Ceremony Held For 1 Year Anniversary Of Deadly Center City Build - New York News

Ceremony Held For 1 Year Anniversary Of Deadly Center City Building Collapse

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PHILADELPHIA -

Today, we remember a dark day in Philadelphia history: June 5th, 2013, exactly one year ago, an accident that led to an unspeakable tragedy.

An improper demolition sent a wall crashing down onto a Salvation Army Thrift Shop at 22nd and Market in Center City, which killed six people and injured 14.

A memorial service was held on Thursday morning to honor the victims of the collapse.

Fox 29’s Bruce Gordon reports.

What became known as the "Market Street Collapse" has in the months that followed prompted criminal charges, numerous civil lawsuits, and promises by the city to keep a closer eye on demolition projects.

However, on this anniversary of the tragedy it was all about the victims and their families.

"Today, one year later, we are still grief-stricken,"

The wounds are still fresh, on the tiny parcel of land where a Salvation Army Thrift Store once sat.

A store crushed by a falling wall in a botched demolition job next door.

The rubble from that collapse has long since been cleared away, but the memories remain.

And so does the pain.

Maggie Davis lost her husband Borbor, an employee at the thrift store.

"He came to work very healthy, and they took him from me. It was not. It was not his time. I just feel it was not his time, but it was his time on God's side," said Davis.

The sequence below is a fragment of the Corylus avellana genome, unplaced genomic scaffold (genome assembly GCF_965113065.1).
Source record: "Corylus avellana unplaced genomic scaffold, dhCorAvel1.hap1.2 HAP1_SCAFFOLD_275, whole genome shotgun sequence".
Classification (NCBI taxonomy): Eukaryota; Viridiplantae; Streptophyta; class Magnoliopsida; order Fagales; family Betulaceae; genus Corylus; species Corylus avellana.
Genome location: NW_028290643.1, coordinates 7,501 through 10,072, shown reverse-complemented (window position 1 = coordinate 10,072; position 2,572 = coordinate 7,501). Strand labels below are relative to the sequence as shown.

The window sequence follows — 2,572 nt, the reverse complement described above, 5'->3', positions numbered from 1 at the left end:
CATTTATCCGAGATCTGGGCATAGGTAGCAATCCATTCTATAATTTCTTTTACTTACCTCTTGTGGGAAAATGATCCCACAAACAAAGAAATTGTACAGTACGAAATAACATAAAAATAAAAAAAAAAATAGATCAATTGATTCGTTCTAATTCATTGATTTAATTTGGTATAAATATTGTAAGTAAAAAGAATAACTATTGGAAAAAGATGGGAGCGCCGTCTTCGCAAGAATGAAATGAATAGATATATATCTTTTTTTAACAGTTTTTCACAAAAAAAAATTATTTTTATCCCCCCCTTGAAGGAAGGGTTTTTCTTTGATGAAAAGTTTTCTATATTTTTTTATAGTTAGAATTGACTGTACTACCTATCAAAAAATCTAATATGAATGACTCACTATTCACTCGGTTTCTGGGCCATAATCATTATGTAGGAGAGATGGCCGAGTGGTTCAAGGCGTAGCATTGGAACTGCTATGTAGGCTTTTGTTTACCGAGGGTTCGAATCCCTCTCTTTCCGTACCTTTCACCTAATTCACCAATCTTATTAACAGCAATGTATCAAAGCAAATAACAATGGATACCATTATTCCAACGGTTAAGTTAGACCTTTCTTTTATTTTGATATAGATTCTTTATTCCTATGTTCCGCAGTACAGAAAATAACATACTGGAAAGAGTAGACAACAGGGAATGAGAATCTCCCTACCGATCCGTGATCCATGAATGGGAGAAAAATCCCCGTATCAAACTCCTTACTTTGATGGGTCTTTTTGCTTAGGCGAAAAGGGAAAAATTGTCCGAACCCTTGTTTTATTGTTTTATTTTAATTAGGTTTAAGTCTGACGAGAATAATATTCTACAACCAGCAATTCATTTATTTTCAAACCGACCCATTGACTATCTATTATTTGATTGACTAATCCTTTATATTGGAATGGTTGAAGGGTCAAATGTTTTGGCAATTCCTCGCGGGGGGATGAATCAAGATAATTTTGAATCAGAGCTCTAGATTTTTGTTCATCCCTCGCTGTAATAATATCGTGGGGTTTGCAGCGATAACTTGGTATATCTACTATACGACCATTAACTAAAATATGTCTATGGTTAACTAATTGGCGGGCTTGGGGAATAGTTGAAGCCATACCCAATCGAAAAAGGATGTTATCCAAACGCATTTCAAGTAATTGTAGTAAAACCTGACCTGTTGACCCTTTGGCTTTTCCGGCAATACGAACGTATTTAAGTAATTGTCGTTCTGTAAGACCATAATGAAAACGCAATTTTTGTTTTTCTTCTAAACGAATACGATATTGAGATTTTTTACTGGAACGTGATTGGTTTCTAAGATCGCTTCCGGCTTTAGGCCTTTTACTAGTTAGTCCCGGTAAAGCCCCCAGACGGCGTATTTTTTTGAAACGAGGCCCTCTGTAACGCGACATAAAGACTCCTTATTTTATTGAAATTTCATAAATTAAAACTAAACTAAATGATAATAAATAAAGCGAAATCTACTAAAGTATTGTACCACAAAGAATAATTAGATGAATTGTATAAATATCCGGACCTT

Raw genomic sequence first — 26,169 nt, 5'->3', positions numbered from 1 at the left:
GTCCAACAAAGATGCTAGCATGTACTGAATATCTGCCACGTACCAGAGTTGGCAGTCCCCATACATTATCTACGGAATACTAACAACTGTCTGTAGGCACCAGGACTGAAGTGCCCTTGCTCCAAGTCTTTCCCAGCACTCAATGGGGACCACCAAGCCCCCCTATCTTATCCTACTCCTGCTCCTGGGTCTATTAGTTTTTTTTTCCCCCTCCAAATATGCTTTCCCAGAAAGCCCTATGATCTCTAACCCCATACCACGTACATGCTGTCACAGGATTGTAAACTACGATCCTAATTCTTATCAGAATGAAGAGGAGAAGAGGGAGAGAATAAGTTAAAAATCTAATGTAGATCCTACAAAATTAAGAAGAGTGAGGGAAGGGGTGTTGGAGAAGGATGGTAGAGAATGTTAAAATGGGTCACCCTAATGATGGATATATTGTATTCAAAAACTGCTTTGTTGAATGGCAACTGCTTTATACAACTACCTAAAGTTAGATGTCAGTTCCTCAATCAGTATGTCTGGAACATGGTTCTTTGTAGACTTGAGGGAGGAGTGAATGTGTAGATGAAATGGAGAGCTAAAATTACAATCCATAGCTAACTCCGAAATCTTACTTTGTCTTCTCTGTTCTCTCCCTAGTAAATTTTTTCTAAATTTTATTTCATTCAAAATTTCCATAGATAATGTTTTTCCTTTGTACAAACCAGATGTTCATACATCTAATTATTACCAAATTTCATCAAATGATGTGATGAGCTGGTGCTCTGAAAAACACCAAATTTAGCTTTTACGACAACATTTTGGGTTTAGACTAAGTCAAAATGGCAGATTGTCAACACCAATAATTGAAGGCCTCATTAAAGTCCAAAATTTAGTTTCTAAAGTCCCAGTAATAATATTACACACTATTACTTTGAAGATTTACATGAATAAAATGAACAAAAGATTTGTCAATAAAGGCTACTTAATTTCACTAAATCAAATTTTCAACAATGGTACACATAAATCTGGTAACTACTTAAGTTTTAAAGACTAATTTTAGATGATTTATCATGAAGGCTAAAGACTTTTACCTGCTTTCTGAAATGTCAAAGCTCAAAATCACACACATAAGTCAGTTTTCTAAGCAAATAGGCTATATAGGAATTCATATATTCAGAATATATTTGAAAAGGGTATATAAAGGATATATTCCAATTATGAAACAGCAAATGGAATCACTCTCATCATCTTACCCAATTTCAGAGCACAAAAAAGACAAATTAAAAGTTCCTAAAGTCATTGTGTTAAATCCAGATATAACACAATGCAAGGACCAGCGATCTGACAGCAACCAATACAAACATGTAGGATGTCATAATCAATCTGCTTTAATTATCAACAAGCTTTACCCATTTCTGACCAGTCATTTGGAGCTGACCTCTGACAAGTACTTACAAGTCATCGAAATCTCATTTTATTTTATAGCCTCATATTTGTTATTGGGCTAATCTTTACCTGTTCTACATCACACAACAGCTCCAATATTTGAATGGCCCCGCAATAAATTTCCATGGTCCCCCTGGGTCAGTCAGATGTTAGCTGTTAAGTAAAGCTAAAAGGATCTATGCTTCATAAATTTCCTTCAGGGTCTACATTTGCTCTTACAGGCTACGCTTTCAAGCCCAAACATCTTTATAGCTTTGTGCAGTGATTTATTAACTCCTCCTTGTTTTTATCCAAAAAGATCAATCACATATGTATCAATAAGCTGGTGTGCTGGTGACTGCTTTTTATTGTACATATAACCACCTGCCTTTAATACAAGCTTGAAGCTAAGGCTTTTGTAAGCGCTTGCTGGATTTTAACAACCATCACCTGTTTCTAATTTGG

The emotions include anger and frustration at the red flags missed in the days before the accident.

Nancy Winkler's young daughter Anne was crushed in the collapse.

"There were people that did not do their jobs or (who) justified development as an imperative that allowed them to cut corners or look the other way," the Winkler.

The City of Philadelphia has been blistered by criticism that it did not do enough to monitor demolitions like the one at 22nd and Market.

A visibly shaken Mayor Nutter did not address those criticisms directly, but suggested the city had failed those half-dozen victims.

"I do want to personally and very publically apologize to each and every one of you for what happened here that day," said Mayor Nutter.

The apologies were accepted by family members, but they do little to ease the suffering.

Roseline Conteh was a Sierra Leonean immigrant who bought clothes at the thrift store to send to her home country.

She died while making those purchases.

The Salvation Army donated the parcel of land to the city. Plans for a park and memorial are moving forward.

Victims' families ceremonially planted a tree at the location this morning, which is meant to be a symbol of life, amid so much death.

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